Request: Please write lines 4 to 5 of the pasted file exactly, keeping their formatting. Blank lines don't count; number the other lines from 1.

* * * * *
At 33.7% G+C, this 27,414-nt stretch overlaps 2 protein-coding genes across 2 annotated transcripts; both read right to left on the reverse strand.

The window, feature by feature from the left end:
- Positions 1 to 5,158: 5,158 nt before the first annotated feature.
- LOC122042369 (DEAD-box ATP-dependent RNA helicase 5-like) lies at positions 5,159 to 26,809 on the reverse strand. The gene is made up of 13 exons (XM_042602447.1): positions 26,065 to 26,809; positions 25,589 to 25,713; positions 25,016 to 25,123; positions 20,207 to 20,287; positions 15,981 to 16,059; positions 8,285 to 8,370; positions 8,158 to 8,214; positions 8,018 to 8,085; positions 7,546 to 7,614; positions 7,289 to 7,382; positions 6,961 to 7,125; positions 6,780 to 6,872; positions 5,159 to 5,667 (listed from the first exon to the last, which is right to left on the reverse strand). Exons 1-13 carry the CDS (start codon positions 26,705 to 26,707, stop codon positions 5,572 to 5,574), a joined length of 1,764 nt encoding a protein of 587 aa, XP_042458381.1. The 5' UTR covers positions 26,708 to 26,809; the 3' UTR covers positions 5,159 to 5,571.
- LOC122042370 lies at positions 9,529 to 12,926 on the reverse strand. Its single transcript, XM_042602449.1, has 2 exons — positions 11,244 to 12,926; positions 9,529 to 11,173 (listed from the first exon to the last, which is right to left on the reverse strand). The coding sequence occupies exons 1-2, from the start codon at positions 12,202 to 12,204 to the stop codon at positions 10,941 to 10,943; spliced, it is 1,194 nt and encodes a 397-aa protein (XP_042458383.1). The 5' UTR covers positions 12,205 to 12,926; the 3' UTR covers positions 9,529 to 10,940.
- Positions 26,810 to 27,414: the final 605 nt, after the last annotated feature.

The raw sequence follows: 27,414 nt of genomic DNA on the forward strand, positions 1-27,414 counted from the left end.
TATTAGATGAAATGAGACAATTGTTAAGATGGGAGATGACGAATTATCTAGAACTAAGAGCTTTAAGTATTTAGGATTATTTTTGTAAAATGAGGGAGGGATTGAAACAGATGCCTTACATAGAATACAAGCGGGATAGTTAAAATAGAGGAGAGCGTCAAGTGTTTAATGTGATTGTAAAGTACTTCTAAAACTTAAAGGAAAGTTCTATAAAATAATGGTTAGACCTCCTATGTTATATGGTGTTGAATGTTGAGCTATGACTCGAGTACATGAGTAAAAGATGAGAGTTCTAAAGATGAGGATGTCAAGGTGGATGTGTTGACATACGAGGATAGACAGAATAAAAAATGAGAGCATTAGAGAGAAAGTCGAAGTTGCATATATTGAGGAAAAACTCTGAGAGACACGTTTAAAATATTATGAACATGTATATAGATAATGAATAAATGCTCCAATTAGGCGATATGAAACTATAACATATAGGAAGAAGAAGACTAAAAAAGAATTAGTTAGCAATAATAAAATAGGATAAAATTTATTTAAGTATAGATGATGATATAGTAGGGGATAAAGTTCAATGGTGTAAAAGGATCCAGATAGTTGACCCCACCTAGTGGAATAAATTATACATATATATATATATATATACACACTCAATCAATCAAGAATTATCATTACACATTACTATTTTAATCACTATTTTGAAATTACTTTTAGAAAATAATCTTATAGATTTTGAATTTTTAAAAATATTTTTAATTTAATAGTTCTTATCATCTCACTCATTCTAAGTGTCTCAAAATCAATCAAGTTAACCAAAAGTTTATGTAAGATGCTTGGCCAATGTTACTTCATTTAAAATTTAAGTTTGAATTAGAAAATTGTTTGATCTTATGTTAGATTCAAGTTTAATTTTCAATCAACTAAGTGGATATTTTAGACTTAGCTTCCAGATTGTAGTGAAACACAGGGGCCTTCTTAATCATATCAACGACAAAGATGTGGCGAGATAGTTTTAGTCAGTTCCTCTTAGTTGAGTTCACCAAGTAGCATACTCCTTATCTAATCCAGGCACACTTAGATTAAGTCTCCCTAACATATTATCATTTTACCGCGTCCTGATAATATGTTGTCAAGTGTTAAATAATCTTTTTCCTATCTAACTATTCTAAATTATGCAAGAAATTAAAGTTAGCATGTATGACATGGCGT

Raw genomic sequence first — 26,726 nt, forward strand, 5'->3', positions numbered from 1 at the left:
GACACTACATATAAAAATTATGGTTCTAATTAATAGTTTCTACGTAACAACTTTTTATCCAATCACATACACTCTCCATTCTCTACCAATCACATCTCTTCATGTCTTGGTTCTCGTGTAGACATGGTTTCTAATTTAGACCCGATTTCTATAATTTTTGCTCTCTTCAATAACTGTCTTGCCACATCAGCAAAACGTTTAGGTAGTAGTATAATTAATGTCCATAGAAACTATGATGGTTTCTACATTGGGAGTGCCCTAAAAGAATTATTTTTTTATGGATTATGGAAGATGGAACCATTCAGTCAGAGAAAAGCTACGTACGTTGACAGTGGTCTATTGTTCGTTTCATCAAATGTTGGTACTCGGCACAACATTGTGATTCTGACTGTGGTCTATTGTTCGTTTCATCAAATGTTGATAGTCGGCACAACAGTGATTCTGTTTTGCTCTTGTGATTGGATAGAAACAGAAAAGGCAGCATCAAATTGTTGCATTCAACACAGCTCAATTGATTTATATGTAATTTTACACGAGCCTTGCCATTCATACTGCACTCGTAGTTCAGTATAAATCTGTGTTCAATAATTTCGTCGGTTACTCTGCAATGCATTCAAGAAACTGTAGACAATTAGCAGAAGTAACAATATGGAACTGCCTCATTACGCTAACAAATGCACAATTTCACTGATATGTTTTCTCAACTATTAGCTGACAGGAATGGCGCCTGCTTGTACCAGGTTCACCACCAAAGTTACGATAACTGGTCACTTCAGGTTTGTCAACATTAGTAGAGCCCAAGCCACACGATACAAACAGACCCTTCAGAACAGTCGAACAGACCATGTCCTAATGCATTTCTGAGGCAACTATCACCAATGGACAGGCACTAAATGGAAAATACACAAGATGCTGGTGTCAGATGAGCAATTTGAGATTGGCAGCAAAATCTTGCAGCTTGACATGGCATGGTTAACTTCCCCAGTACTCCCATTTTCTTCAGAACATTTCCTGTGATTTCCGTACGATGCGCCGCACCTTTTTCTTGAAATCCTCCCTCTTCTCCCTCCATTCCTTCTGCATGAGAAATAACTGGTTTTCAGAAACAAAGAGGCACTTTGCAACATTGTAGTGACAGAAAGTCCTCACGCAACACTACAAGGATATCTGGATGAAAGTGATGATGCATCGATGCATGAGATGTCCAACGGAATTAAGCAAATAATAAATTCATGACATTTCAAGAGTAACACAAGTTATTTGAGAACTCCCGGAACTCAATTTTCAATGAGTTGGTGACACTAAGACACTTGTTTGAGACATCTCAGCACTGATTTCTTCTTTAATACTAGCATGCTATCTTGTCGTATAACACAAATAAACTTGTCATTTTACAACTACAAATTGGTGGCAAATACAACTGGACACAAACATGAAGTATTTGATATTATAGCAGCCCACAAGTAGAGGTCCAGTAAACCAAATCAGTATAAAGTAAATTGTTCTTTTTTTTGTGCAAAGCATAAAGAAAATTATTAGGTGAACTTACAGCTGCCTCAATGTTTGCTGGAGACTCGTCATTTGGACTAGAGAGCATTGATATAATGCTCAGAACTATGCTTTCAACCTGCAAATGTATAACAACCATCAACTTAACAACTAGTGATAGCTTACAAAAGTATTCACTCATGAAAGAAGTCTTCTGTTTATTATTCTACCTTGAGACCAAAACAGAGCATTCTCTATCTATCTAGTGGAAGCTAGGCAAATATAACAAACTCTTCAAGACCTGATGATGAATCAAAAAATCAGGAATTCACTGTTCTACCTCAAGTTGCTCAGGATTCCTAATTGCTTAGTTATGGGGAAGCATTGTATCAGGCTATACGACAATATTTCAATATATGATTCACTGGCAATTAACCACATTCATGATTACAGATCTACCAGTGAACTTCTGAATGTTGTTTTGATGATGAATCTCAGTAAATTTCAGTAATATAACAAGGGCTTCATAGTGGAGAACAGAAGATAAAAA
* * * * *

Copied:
- LOC122042369 (DEAD-box ATP-dependent RNA helicase 5-like) lies at positions 5,159 to 26,809 on the reverse strand. The gene is made up of 13 exons (XM_042602447.1): positions 26,065 to 26,809; positions 25,589 to 25,713; positions 25,016 to 25,123; positions 20,207 to 20,287; positions 15,981 to 16,059; positions 8,285 to 8,370; positions 8,158 to 8,214; positions 8,018 to 8,085; positions 7,546 to 7,614; positions 7,289 to 7,382; positions 6,961 to 7,125; positions 6,780 to 6,872; positions 5,159 to 5,667 (listed from the first exon to the last, which is right to left on the reverse strand). Exons 1-13 carry the CDS (start codon positions 26,705 to 26,707, stop codon positions 5,572 to 5,574), a joined length of 1,764 nt encoding a protein of 587 aa, XP_042458381.1. The 5' UTR covers positions 26,708 to 26,809; the 3' UTR covers positions 5,159 to 5,571.
- LOC122042370 lies at positions 9,529 to 12,926 on the reverse strand. Its single transcript, XM_042602449.1, has 2 exons — positions 11,244 to 12,926; positions 9,529 to 11,173 (listed from the first exon to the last, which is right to left on the reverse strand). The coding sequence occupies exons 1-2, from the start codon at positions 12,202 to 12,204 to the stop codon at positions 10,941 to 10,943; spliced, it is 1,194 nt and encodes a 397-aa protein (XP_042458383.1). The 5' UTR covers positions 12,205 to 12,926; the 3' UTR covers positions 9,529 to 10,940.